- The Washington Times - Wednesday, March 19, 2003

A U.S. bankruptcy judge yesterday approved US Airways' plans to emerge from bankruptcy by March 31, provided the Arlington-based airline can reach agreement with its pilots on a new pension plan.
The approval from Judge Stephen Mitchell, sitting in Alexandria, allows the airline to clear an important hurdle, but does not affect negotiations between the airline and the pilots' union. The pilots' current pension plan is underfunded by about $800 million over the next seven years.
Judge Mitchell also canceled $600 million of US Airways stock.
"Shareholders come behind creditors," Judge Mitchell said, referring to priorities set by bankruptcy law for paying off corporate debt.
He said US Airways was "hopelessly insolvent" when it filed for bankruptcy protection Aug. 11 but that it has acted in "good faith" to cut its costs and regain financial solvency. But continuing debts compelled cancellation of the stock, Judge Mitchell said.
"There was no possibility the debtor was going to be able to pay its creditors in full and have anything left over for shareholders," he said.
In a Jan. 30 court filing, US Airways listed debts of $10.65 billion and assets of $7.81 billion. The company has about 140,000 creditors and other claimants.
US Airways must eliminate much of its debt before it can qualify for a $900 million federal loan guarantee that company officials say is critical to their recovery.
Lending institutions are requiring the company to secure the loan guarantee before they will loan it another $1 billion.
United Airlines, another major airline in bankruptcy, said in court documents filed yesterday that it might be forced to liquidate unless it can cut labor costs by May.
US Airways officials said they believe they can avoid liquidation but only with drastic action such as the stock cancellation.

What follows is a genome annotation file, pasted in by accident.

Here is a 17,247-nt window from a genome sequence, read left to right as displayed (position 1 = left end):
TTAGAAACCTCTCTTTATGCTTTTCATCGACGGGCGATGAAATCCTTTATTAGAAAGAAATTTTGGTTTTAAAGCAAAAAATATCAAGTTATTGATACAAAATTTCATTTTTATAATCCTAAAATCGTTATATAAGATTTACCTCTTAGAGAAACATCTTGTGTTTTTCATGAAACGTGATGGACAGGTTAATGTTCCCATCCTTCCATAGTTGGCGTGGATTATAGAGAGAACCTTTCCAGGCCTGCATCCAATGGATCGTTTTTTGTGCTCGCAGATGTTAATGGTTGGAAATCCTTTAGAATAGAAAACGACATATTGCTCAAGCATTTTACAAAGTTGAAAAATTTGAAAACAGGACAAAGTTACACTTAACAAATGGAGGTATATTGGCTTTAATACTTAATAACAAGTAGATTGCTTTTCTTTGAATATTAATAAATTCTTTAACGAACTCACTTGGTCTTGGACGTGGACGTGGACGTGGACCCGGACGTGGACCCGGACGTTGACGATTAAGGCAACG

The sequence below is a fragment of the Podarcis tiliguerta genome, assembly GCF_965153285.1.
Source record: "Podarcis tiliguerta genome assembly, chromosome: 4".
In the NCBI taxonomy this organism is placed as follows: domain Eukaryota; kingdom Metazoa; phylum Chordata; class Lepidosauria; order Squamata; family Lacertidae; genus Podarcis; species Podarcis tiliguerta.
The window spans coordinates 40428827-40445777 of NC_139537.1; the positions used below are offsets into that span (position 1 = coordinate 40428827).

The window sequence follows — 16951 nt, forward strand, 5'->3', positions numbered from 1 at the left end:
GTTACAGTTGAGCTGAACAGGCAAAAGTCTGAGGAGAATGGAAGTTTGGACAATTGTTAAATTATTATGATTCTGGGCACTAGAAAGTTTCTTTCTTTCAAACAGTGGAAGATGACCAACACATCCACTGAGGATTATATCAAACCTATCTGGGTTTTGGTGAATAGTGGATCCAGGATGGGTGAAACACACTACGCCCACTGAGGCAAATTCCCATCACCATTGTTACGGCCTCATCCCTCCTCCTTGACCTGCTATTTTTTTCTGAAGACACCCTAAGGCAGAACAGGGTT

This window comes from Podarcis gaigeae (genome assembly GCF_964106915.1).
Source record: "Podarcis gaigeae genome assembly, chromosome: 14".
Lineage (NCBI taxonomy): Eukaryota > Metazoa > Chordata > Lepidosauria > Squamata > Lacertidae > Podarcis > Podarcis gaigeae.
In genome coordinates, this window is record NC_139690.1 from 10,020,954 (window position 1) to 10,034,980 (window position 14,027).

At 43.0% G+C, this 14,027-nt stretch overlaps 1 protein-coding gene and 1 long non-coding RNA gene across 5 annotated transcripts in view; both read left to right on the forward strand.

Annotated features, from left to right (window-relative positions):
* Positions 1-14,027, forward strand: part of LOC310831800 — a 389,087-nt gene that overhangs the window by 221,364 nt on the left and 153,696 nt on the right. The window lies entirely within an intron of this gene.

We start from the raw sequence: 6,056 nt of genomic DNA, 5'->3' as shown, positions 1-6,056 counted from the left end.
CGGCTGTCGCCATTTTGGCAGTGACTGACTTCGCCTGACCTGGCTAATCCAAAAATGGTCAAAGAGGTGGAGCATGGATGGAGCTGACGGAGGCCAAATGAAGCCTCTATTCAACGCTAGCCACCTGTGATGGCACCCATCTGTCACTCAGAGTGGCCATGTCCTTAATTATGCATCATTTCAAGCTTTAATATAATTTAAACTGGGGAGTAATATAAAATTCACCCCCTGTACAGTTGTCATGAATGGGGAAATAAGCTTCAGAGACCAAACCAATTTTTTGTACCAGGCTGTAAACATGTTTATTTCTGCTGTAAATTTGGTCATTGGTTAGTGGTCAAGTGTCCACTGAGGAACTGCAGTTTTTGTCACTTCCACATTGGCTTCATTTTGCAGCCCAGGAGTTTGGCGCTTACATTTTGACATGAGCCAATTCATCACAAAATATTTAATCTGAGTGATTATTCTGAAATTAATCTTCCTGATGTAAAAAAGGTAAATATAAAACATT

"That's one of the regrettable outcomes, but I think people are being treated fairly," said David Siegel, US Airways president and chief executive officer.
Mr. Siegel said war with Iraq would be asignificant threat for the airline.
"We developed contingency plans, but no one knows what is going to happen," he said. "It's a serious situation for the entire industry."
The Air Transport Association estimates war with Iraq would cost the airline industry $4 billion. Mr. Siegel estimated US Airways would suffer$360 million in war-related losses this year.
The war contingencies include a 5 percent deferral of payment on employee wages and a potential reduction of the airline's fleet. The degree of reduction would depend on the war's impact on fuel prices and number of customers.
"The pension is the largest hurdle," Mr. Siegel said, referring to the airline's March 31 target date for financial solvency.
The judge said federal labor laws prevent him from resolving the dispute over pilot pensions by court order. Instead, the airline and pilots must resolve it independently through mediation.
The Air Line Pilots Association, the union representing the pilots, has hired its own actuaries to dispute the company's figures on the money available through pension plan investments.

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